short, when he's not running the show from the
Supervisory Panel, this responsible university official is
going to meet himself coming back from court sessions.
Might this not say something about the impact of
bureaucracy upon the individual?
And finally, let us not forget that one of the framers
of the Instrument was the Associate Dean of Student
Perhaps it is not inaccurate to say that the Judicial
Reform Committee did accomplish a resolution of the
double jeopardy crisis. Not only is the doctrine of
double jeopardy reinstated, but the man who vetoed
that amendment to the student Constitution which
precluded student court jurisdiction in double jeopardy
cases is given his own little judicial system to play with.
Please remember who controls your life as you mark
your ballot in favor of the enactment of the Instrument
when it is brought to referendum.
Kvtf " -' AX t"7 SV ft
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Only Way To Go
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UNC TAR. HEELS
For sheer. absurdity, it's hard to beat
the controversy over the visitation policy.
I doubt whether even before in the
history of UNC so much time, energy,
and ink have been expended over an issue
of so little consequence.
Nonetheless, it is the
Administration-not those of us who
favor a policy of self-determination for
each dorm that is responsible for the
One of the advantages of being the
establishment is that the opposition, if it
wishes to be effective must often play in
the ball park of the establishment's
choice. I think that nearly
everyone maybe, by this time, even the
Administration itself wishes that the
Administration had not decided to stake
so much on such a trivial battle; but the
fact is that they have, and, trivial or not,
thei battle must be fought.
There are, as I see it, two principal
reasons why a policy of
self-determination such as that passed by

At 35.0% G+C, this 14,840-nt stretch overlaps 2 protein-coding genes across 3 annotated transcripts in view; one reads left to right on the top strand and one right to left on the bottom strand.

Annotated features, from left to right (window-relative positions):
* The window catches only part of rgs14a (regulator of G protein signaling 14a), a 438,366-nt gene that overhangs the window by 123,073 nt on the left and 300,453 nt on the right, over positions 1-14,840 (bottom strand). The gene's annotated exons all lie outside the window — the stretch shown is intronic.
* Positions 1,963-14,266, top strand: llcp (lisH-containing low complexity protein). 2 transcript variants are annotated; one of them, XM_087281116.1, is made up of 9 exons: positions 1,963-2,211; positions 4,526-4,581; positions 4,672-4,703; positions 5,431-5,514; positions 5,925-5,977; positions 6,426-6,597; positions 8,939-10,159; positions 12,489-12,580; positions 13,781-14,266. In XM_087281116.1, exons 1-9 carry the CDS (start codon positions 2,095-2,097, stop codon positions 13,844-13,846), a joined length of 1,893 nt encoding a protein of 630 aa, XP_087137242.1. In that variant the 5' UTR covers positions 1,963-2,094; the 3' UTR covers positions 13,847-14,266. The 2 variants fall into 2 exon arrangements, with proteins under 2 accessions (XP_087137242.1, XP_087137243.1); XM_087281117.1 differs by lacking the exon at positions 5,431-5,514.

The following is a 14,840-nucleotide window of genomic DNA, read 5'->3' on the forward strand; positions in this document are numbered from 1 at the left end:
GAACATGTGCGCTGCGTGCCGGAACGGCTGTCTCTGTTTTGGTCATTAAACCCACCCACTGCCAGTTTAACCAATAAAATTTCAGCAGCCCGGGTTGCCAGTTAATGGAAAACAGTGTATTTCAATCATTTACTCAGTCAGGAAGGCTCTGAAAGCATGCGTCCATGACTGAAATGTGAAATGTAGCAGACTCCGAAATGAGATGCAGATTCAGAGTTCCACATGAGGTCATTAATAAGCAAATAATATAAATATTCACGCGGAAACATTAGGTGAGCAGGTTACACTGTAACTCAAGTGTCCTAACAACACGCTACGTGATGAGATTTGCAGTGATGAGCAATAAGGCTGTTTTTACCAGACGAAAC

the Student Legilsature is the only
reasonable thing to do.
The first reason is a negative one: the
Administration, quite simply, has no
business in trying to run the personal lives
of the students. This seems so self-evident
a fact that being forced to debate it is
ludicrous; but the theory of in loco
parentis dies hard, I guess, as do the fears
It is my certain conviction that no
man loses his freedom except through his
The David Adcock column on student
rights which appeared in Thrusday's Tar
Heel left the reader breathless for a full
two minutes after finishing the last
"Letting students run public schools,"
Adcock wrote, "is like allowing the
inmates to run the asylum."
Like most students, I can certainly
appreciate the comparison between the
University campus and the asylum.
And the mind's eye could easily
conjure up a picture of the University
campus and the asylum.
But the remainder of Mr. Adcock's
treatise leaves the reader convinced ihat
the author was absolutely correct in his
first sentence when he said:
Chants of student power and
academic rights are constatnly being
battled about today with little, apparent
argument of thought."
One hardly knows where to begin a
discussion of such an interesting column.
But then, we've got to slarl somewhere.
In the first palcu, Adcock bases his
entire argument on the assumption that
- mentally degenerate and socially
inferior.. .therefore they have no rights.
' The "reason and argument" Mr.
' Adcock employs is, I admit, somewhat
u astounding. Nonetheless, I feel compelled
1 to mention one or two thoughts that
Come to mind.
lack; while Don Juan seduces girls and ' Some students, I admit, are not too
students want to set policy for the entire
I am reminded of Kierkegaard's
comment on learned literary men such as
"Like Leporello learned literary men
keep a list, but the point, is what they
enjoys himself-Leporello notes down the
time, the place, and a description of the
Mr. Adcock, it seems, has noted all the
"in" words and phrases like a nice
mechnically-oriented son of Middle
America. But he, like Leporello, has
entirely missed the point.
Students are only asking for a voice in
the decision-making processes; not the
But then, we are forgetting the -remainder
of Mr. Adcock's statement.
It reads, in' essence, something like
Students arc stupid.,
-Students who are stupid must be
told what to do by parents, chancellors,
governors, and. other righl-thinking .
Ji hright. But we have left home, facing the